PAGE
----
Of course, there are frustrating parts of teaching. In the classroom, you have to worry about how to prevent cheating, there are students whose main goal is to get out of lab as fast as possible and do the minimal amount of work required, and sometimes you’re not sure if you’re getting through to the students at all. In the field, whether or not students understand your instructions has major implications on the reliability of the data they collect. In both cases, it falls to you as the teacher to make sure your students are actively involved and fully comprehend both the instructions and the theory behind what you’re studying. And the current climate for teachers isn’t particularly sunny in the states. Rather depressingly grey, really. But I still think getting one excited reaction or clever question makes dealing with the frustrations worth it. I bet many teachers would agree with me. So thanks to all of the teachers out there who work so hard and don’t get acknowledged often enough!
Emily is a graduate student in the Hughes Lab at the FSU Coastal & Marine Laboratory. She is studying the effects of seagrass wrack that washes into salt marshes
You’ve heard about research from a lab tech’s perspective from Tanya, and from a Principle Investigator (PI)’s perspective from Randall and David, so I thought I’d give you a graduate student’s insight. Being a grad student is kind of like being a mash-up of a tech, a student, and a PI: you do a lot of the “dirty work,” but you also have to be able to direct other students and manage your own research. You’re taking classes, but you’re also teaching. You’re writing grant proposals for future projects, but you’re also trying to figure out how to analyze data from past projects. And while this might sound hectic enough to create split personalities, I love it! I get to develop my own projects, take challenging and interesting classes, and help Randall with her projects. In fact, my favorite thing about work is that it’s such a tumbled mix of things: my time is split between the lab, field, classroom, and desk. Life as a grad student is never boring!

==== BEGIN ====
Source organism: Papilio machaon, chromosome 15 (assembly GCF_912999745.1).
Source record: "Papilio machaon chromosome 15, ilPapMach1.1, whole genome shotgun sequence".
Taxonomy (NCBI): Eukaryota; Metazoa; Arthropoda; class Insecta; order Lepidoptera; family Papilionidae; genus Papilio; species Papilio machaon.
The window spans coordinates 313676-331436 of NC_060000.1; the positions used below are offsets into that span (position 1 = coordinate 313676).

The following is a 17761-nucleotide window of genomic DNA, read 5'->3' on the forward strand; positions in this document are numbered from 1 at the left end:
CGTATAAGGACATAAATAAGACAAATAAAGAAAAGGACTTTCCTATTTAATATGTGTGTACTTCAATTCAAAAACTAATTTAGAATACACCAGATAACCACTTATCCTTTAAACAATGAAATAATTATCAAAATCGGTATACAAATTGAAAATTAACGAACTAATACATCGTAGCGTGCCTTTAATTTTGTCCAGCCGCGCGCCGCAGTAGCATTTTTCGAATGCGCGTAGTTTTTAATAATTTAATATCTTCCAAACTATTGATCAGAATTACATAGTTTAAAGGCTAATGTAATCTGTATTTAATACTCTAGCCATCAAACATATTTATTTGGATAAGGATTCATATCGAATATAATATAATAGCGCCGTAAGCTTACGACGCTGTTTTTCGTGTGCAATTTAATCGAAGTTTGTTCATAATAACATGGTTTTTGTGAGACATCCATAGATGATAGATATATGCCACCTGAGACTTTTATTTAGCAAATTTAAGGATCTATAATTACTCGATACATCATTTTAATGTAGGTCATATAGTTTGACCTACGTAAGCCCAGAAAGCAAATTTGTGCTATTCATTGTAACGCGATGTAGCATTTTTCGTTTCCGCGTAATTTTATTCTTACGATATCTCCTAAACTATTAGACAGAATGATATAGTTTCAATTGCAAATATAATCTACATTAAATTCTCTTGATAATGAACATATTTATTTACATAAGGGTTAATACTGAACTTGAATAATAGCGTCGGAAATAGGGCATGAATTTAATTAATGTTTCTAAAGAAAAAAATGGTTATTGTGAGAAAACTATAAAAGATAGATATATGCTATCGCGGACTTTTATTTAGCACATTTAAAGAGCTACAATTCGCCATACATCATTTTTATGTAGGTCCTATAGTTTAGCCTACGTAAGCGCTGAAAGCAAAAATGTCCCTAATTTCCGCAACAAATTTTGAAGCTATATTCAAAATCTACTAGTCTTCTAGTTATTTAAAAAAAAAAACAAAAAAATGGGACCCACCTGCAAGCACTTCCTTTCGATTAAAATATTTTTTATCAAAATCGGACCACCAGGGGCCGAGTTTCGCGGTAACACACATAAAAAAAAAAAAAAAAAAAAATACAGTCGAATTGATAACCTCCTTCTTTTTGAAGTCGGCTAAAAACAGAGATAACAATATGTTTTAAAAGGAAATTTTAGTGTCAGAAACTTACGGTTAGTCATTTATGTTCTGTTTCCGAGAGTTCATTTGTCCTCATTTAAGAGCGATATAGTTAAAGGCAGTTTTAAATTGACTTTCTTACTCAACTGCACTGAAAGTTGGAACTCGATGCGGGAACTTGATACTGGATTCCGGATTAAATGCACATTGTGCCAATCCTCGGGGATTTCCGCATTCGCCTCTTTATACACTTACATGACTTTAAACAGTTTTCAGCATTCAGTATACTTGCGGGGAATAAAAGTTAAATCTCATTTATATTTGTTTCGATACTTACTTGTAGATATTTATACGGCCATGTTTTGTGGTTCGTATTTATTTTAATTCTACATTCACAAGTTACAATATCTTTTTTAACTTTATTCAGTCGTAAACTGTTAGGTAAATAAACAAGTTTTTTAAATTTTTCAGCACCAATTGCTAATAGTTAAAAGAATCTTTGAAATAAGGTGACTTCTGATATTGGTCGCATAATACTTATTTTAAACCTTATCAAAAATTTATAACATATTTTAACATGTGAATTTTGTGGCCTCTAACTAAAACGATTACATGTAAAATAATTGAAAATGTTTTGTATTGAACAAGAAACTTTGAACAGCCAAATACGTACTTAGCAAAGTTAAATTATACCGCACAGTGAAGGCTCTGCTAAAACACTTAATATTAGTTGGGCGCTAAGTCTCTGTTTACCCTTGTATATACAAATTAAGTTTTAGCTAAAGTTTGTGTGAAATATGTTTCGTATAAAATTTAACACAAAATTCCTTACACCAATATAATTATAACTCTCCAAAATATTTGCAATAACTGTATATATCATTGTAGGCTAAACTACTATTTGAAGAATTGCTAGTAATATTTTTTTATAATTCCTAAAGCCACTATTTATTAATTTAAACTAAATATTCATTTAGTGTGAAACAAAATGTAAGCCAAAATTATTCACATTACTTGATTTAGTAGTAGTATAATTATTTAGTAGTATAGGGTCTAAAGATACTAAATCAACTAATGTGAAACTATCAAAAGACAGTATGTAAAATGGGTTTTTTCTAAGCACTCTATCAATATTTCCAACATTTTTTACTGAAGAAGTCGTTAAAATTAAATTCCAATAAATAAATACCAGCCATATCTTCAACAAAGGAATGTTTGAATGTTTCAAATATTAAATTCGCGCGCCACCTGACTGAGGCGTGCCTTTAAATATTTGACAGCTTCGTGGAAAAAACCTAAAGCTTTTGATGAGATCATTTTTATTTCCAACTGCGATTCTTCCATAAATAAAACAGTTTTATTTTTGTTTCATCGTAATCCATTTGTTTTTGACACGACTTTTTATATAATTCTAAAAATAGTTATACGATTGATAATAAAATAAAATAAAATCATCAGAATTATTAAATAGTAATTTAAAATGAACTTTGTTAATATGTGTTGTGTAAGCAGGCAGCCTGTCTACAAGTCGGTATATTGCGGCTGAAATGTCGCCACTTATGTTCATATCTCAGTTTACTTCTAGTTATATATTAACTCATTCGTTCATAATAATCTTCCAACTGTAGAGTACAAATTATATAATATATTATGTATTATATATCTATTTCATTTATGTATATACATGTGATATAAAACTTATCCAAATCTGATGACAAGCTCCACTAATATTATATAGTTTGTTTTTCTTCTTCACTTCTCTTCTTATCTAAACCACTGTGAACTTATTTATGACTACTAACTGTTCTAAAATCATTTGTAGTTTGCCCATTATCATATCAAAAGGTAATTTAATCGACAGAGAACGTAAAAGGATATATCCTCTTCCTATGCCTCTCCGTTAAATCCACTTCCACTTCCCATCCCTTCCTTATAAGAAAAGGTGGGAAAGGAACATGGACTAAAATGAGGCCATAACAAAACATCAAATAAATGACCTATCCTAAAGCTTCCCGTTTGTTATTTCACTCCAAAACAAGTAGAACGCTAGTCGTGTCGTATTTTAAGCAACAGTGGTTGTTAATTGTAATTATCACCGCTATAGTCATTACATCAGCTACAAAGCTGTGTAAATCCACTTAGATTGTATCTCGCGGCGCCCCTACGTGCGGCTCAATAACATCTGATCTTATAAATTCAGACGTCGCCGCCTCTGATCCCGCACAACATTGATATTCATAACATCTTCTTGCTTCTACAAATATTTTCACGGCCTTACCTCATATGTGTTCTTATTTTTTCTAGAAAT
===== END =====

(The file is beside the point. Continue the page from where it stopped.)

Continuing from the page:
I moved to Florida in May 2009, right after graduating from University of Rhode Island, and worked for Randall as a tech before starting school in the fall. It was a great way to familiarize myself with the system and learn appropriate sampling techniques for the area. I came in thinking that I wanted to work with epiphytes (small seaweeds that grow on other plants/seaweed) on seagrass. I did develop a project working with Chris Stallings on his huge Big Bend survey looking at the epiphytes throughout the region, but as I was working for Randall, I became more and more interested in developing my own project in the salt marsh. I am now studying the effects of wrack in the marsh. The epiphyte project is ongoing, and a marine certificate student, Michele Sosa, took over the project this summer so that I would have more time to develop my wrack research.
I think that is one thing I’ve learned as a grad student: there’s so much you could do, that it can be hard at first to pick one thing to develop into an interesting and informative project. If you’re not careful, you might end up with a bunch of semi-related “side projects.” I definitely owe Randall a lot for helping me stay focused and develop a clear project with a solid theoretical basis. As Tanya said, when there is a lot of work to do, it’s easy to get bogged down in the details and forget the big picture –which you definitely can’t do when you’re in charge of the project!
The other trick to grad school is balance, which can have a steep learning curve! One of the first things they tell you when you enter school as a graduate student is that you’re expected to work 60 hours a week: 20 on your coursework, 20 on teaching or your advisor’s research (depending on what you’re being paid for), and 20 on your own research. Of course, every week does not break down into this perfect division, but I think the main point to remember is to balance all of your responsibilities. Which is much, much easier said than done. As I’m writing this post, I’m thinking about the various other tasks I should probably be doing. My bugs need sorting, that paper needs reading, those buckets need mending… the list goes on. But, hey, I knew what I signed up for when I decided to go to grad school. I was warned. However, if you ever see me talking to myself, do me a favor and send for the nice men in the white coats?